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As a technology entrepreneur, you frequently face the challenging task of improving a product— a responsibility that varies depending on the size and nature of the company. One of the most effective strategies for tackling this challenge is to go straight to the source: the customers. By understanding what matters to them, pinpointing their frustrations, and identifying their needs, you can determine the most impactful areas for product improvement.
This article will specifically focus on the conduct of interviews and the art of question-asking as a means to uncover vital cues for product enhancement. While the broader realm of qualitative research encompasses aspects such as interviewee selection, recruitment strategies, and determining sample size, our primary focus here is on optimizing the interview itself. Our aim is to equip you with the tools to navigate the conversation effectively and extract actionable insights that can guide your product team’s efforts.
These techniques have helped me immensely in my role as a founder in charge of product at treble.ai, a software that assists companies in conducting effective marketing through WhatsApp. The insights derived from customer interviews have served as invaluable guides in our journey towards product refinement and enhancement.
The Power of ‘Why?’
The cornerstone of identifying the main pain points of customers is often the Net Promoter Score (NPS) question: “On a scale of 0-10, how likely are you to recommend our product/service to a friend or colleague?” This question, as highlighted by Frederick F. Reichheld in his seminal article “The One Number You Need to Grow” , has a strong correlation with customer behavior, making it an effective predictor of repeat purchases or recommendations. You can see in the below graph, the correlation between NPS and year growth for tech companies.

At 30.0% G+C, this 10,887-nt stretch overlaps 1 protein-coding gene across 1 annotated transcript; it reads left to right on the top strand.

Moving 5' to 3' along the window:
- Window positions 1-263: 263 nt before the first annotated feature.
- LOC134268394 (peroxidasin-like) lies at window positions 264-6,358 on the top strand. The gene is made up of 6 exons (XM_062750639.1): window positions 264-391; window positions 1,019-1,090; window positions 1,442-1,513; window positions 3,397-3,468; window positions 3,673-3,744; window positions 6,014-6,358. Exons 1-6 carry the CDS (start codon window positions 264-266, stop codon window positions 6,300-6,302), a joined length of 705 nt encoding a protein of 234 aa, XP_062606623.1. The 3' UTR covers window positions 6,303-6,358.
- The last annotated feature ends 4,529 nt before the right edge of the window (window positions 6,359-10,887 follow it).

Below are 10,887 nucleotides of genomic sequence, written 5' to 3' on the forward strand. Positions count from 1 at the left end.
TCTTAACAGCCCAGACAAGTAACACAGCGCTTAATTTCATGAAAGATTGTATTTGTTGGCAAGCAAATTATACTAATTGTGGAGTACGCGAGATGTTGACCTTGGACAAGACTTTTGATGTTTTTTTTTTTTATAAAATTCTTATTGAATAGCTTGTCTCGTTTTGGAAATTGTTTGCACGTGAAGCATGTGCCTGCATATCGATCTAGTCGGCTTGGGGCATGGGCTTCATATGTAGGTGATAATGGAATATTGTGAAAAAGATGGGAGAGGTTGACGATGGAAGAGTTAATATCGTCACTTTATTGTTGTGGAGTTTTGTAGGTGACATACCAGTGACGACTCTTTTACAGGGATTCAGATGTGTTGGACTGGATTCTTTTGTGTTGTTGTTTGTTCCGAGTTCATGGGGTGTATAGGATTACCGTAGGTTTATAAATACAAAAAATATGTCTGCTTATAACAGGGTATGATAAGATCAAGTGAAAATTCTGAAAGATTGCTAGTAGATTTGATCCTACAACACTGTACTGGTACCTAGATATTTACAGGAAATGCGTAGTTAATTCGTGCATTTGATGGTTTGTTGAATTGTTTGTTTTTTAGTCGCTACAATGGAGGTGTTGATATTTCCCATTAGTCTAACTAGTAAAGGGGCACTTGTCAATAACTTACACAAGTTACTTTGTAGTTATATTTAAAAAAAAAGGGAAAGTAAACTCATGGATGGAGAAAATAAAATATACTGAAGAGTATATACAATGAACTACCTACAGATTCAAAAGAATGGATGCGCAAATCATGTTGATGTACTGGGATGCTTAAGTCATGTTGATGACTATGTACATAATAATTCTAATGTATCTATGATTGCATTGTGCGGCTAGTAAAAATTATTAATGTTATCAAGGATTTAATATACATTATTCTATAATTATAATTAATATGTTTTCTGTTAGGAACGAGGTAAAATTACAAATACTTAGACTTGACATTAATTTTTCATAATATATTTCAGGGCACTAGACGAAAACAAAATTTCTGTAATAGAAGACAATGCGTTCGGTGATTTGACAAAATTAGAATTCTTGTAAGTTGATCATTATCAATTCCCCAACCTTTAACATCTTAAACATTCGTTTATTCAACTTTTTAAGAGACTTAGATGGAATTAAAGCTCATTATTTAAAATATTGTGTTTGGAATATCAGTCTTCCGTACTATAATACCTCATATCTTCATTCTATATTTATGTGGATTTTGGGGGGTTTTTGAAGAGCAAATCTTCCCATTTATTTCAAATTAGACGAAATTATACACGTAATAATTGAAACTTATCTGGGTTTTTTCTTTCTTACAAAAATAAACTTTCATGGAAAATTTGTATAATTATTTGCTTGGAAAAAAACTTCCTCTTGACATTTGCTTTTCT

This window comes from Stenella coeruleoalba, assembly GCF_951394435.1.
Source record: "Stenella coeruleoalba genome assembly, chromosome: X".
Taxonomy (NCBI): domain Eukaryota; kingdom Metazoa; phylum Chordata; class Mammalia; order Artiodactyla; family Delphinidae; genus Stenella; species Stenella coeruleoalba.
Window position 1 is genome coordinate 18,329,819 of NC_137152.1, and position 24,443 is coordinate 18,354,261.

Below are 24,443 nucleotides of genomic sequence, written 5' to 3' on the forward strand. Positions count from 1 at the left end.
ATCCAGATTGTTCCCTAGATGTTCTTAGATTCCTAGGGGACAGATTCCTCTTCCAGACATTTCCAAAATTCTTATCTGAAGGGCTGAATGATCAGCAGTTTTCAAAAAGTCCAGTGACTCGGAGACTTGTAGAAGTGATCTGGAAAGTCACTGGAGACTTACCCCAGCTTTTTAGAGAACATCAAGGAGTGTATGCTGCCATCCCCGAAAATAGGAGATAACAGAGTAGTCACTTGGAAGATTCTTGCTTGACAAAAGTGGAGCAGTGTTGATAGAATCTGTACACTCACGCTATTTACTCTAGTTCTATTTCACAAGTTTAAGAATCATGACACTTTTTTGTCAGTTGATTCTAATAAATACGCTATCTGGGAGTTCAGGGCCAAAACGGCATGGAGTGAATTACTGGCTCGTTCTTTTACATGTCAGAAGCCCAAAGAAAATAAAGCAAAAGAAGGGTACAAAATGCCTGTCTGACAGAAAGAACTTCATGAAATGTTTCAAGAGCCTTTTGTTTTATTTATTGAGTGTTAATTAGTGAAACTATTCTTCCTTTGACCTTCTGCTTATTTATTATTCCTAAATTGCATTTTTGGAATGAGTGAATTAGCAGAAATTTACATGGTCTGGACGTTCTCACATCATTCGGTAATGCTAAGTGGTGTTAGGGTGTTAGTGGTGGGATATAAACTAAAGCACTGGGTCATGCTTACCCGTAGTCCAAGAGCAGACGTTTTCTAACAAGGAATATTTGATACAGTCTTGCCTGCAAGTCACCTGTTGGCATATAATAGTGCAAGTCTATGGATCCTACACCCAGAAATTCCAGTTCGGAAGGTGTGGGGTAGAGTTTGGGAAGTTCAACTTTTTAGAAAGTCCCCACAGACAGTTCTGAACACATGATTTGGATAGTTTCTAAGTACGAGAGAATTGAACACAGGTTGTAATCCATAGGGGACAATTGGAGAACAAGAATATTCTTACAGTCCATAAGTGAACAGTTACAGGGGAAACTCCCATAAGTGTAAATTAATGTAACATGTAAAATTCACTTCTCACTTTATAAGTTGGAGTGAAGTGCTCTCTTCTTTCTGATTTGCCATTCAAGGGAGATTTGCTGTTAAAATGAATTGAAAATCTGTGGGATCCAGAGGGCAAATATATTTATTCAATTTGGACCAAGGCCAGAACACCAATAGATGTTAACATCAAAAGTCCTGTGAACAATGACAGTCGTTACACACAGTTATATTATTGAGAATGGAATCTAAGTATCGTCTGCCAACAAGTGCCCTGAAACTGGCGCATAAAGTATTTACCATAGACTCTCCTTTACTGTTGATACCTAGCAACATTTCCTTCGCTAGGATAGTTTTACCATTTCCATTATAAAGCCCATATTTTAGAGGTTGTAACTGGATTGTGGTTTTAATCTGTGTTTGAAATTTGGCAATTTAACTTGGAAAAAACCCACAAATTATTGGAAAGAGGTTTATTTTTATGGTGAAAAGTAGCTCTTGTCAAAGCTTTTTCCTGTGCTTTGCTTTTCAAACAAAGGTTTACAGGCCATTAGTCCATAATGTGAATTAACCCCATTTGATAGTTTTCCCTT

As an icebreaker, this question serves as a gateway into the heart of the user’s experience. However, the real value often lies in the follow-up questions. Simply asking “Why?” can reveal a treasure trove of insights. Digging deeper into the reasons behind a user’s score can shed light on hidden issues or valuable features. By following the trail of “why” questions, you can peel back the layers of the user’s experience, uncover root causes, and gain a more nuanced understanding of the user’s perspective.
Validating Customer Insights
As you immerse yourself in the world of customer interviews, “you’ll frequently discover that customers provide a great amount of insights and experiences. Yet, it’s crucial to approach these narratives with informed skepticism. People are inclined to make assumptions, and these assumptions may color their perceptions, causing them to present opinions and conjectures as facts. As Teresa Torres explains in her book “Continuous Discovery Habits” depending on how the question is asked, you may receive a response about what the person thinks, or you may receive a response about what the person actually does.